Magazine article Screen International

'Keith Richards: Under the Influence': Review

Magazine article Screen International

'Keith Richards: Under the Influence': Review

Article excerpt

Dir. Morgan Neville. US. 2015. 81mins

The title Keith Richards: Under The Influence may seem like a wry nod to the Rolling Stones guitarist's infamous history with booze and drugs, but this likeable, lightweight documentary is actually more concerned with the man's legacy in rock & roll, as well as the artists and genres that have inspired him. Hardly definitive, this wistful promotional item - Richards has a solo album, Crosseyed Heart, arriving Friday - paints the man as an adorable, rascally musical icon, and Richards is such a fun interviewee that there's no point kvetching about the film's superficial treatment.

Set to premiere on Netflix after screening at the Toronto Film Festival, Under The Influence is a perfect fit for the small screen considering the documentary's intimate scope. Directed by Morgan Neville, the Oscar-winner behind another music movie, Twenty Feet From Stardom, this portrait will play well with Stones fans and classic-rock lovers in general.

Running just over 80 minutes, Under The Influence spends time with Richards as he works on Crosseyed Heart, one of his rare solo albums in a half-century career. But it also follows him on a mini-tour of American cities that jump-started the Stones' muse back in the early days, including Chicago and its rich blues catalogue and the legions of country music greats from Nashville. It's not uncommon for rock documentaries to take a nostalgic look back at their subjects' roots, but Under The Influence adopts a slightly different approach by focusing on Richards talking about heroes such as Hank Williams, Buddy Guy and Chuck Berry rather than offering a beat-by-beat personal biography.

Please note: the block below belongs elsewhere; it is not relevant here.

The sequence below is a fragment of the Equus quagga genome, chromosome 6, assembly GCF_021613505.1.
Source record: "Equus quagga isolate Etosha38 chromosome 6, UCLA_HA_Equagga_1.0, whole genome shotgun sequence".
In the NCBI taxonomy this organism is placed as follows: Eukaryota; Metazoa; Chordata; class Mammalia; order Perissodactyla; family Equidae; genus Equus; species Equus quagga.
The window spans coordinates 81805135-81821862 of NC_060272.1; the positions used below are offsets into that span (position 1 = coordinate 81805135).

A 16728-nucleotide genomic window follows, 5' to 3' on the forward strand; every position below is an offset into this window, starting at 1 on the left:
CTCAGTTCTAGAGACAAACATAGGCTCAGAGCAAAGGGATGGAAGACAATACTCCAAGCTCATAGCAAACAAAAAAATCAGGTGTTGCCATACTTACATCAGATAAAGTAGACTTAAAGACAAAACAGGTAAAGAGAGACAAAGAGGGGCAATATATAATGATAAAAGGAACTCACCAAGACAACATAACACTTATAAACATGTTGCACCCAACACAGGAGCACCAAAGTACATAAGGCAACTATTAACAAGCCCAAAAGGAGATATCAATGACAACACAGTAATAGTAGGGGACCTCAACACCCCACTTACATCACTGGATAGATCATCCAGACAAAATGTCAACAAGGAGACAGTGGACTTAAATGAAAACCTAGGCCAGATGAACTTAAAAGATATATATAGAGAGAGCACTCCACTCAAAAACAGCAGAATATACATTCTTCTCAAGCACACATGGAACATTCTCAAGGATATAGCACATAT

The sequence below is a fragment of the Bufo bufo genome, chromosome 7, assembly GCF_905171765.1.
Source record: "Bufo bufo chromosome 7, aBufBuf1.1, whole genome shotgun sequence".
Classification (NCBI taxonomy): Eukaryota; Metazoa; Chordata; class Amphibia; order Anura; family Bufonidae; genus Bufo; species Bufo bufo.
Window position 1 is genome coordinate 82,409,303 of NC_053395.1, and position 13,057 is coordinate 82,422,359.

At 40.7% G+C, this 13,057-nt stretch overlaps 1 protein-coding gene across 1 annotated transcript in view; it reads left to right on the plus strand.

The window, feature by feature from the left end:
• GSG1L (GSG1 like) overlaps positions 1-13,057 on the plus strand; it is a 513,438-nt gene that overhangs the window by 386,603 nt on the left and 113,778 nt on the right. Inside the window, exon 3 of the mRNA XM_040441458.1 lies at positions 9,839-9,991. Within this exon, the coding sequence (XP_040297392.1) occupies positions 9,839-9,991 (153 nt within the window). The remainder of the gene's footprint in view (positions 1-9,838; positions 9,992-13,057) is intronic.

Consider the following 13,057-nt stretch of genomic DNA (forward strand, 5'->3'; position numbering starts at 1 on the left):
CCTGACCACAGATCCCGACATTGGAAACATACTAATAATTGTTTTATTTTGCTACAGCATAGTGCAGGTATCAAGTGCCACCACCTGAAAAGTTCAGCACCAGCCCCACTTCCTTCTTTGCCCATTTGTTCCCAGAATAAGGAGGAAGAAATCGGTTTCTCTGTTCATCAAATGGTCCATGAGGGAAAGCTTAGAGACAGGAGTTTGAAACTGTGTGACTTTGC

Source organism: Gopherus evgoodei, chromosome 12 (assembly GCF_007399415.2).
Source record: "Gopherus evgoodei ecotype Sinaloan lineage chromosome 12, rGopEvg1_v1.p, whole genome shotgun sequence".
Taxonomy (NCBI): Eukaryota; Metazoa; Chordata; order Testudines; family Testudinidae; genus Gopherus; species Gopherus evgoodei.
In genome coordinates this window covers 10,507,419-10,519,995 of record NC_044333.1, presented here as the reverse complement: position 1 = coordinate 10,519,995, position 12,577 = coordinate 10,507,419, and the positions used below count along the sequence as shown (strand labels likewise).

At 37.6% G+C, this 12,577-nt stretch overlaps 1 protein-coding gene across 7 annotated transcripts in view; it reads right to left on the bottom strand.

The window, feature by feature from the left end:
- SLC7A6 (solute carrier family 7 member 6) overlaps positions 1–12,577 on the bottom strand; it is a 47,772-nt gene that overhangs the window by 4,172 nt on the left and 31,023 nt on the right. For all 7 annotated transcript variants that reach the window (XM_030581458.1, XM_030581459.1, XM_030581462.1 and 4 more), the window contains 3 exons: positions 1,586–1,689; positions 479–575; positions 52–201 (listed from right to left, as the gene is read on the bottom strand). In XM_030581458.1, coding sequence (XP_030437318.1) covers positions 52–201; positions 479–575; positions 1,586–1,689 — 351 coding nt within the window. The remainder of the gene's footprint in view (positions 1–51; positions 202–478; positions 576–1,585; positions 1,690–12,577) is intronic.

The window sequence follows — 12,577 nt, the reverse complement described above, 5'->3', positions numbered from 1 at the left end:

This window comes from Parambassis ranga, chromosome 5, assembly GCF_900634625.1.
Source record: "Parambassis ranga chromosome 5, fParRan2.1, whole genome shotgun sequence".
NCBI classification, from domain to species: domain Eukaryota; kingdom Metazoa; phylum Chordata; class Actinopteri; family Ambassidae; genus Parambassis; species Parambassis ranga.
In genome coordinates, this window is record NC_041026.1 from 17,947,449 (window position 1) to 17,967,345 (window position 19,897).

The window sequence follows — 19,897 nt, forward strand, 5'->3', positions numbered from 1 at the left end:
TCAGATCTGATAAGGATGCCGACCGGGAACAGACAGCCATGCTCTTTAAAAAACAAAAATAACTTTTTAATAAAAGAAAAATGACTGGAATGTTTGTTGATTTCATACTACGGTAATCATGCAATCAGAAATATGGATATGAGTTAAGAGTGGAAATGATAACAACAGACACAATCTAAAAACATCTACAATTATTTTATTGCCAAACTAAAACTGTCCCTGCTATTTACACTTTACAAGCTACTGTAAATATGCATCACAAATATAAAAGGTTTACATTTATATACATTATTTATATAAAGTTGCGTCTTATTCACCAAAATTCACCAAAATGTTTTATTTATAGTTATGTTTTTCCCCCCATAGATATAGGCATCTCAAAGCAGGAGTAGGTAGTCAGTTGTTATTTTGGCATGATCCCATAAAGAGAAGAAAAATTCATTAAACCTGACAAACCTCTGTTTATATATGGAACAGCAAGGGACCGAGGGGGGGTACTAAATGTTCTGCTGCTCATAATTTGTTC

Nevertheless, there's no escaping the fact that Under The Influence is primarily a tie-in to advertise Richards' new disc. Consequently, the documentary never digs very deeply, practically putting the guitarist-songwriter on a pedestal, although Richards has such a charmingly self-deprecating manner and talks about his idols with such reverence that Under The Influence escapes feeling like a vanity project. …

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